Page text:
I don’t understand people who are blatantly aggressive.
Maybe it’s the culture of nerds or the culture of the technology industry or the culture of kids who haven’t grown up, but being hostile is apparently an okay thing. Worse of all, it’s become even okay to be actively frustrated, openly negative.
I have my share of faults and I may sound hypocritical, but it’s probably better to thinking about holding yourself to higher standards than to not think about them at all.
Maybe you’ve heard that yawning is contagious. If you yawn, people pick up on the yawn subconsciously and yawn themselves.
It’s the same thing with being happy - smiling. If you smile, people pick up on the smile subconsciously and smile. And smiling is enough to make yourself happier (it’s true).
But it’s also the same thing with anxiety, stress, frustration, anger, hostility. People pick up on it subconsciously, and begin feeling the effects themselves, and then spread it on to others. Try it yourself. Wait in line at a bus stop and start tapping your feet anxiously and looking at your watch. Within 2 minutes, half the people in line will do the same. And now we’ve created an atmosphere of negativity.
Yet we seem to be okay with that.
We seem to be okay with swearing out loud when we encounter a problem. When we’re frustrated we think it’s okay to get mad. We think it’s fine to sigh loudly like we have a problem. We think it’s fine to slam on the desk. We think it’s fine to yell at others and raise our voices and get mad because we are mad. We think it’s fine to be anxious and show that we’re anxious in public. Because it makes us human.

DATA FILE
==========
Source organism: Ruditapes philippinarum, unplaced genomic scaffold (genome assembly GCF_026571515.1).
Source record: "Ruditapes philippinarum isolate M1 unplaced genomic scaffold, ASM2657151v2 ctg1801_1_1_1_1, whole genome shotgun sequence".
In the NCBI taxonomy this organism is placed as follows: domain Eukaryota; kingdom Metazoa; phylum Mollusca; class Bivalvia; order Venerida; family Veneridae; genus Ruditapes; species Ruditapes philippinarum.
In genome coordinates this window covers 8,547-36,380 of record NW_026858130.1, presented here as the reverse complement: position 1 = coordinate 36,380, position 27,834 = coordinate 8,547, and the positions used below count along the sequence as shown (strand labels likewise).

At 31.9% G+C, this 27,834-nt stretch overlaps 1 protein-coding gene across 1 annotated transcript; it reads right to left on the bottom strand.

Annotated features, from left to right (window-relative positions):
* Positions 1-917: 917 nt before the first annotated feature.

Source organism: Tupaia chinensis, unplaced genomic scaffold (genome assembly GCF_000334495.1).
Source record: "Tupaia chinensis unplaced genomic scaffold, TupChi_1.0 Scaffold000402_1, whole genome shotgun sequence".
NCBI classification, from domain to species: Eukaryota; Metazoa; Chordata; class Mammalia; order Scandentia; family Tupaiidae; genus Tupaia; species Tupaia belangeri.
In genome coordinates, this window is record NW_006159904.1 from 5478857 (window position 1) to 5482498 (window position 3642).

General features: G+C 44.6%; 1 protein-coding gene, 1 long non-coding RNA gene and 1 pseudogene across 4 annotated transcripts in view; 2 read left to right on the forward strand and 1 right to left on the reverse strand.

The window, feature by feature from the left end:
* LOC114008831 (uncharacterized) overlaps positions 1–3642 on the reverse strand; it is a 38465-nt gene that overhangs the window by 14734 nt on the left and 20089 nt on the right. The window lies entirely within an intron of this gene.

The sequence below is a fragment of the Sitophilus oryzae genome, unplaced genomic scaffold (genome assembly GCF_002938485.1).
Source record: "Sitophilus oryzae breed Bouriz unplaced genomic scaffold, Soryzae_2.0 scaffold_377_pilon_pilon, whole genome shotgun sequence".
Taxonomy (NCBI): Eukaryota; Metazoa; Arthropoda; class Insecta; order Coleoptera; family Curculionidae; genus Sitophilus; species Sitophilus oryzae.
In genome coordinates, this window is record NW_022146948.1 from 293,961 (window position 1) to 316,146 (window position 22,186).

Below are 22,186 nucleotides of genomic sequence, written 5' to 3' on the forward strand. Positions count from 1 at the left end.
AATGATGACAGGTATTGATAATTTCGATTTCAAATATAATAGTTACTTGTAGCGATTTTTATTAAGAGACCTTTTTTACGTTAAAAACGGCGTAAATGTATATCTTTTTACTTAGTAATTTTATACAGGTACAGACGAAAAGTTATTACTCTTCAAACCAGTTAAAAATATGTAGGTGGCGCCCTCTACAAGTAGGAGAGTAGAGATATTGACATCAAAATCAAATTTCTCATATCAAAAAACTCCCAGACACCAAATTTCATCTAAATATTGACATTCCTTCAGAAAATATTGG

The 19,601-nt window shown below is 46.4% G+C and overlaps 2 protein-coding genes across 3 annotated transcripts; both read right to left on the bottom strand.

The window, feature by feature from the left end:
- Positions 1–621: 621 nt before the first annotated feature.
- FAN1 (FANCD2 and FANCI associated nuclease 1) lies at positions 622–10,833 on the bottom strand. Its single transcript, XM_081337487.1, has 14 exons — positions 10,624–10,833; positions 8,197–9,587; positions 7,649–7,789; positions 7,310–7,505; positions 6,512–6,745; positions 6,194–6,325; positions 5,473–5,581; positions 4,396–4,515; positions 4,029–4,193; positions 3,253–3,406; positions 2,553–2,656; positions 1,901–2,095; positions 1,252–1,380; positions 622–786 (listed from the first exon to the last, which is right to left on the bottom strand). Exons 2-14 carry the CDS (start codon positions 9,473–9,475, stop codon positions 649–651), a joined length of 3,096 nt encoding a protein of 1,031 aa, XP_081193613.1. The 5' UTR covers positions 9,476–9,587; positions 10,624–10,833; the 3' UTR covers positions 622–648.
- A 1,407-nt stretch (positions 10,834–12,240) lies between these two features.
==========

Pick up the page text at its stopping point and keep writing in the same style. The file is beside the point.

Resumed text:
But it also makes us monsters. If the presence of you in a room results in more anxiety, more stress, more anger and more negativity, you are a monster.
But we seem to be okay with that.
Maybe I’m overly analytical of my relationships and the people I’m with, and I’ve been told that I am, but if the my interactions with someone consistently remind me of anxiety and stress and anger and negativity, that’s probably a good reason to not be around them. Maybe that’s where I’d draw the line.
Problems are okay. We need to face problems to learn and to grow. We need to be told that we are wrong and we need to find out what is wrong. We need to face problems that make our hair fall out.
But we need to realize that problems don’t need to be negative. Problems don’t cause negativity. People cause negativity. People cause negativity when they respond to problems with the stress, anger, anxiety, frustration, negativity that they’re not aware of. But people can cause positivity when they respond to problems as challenges.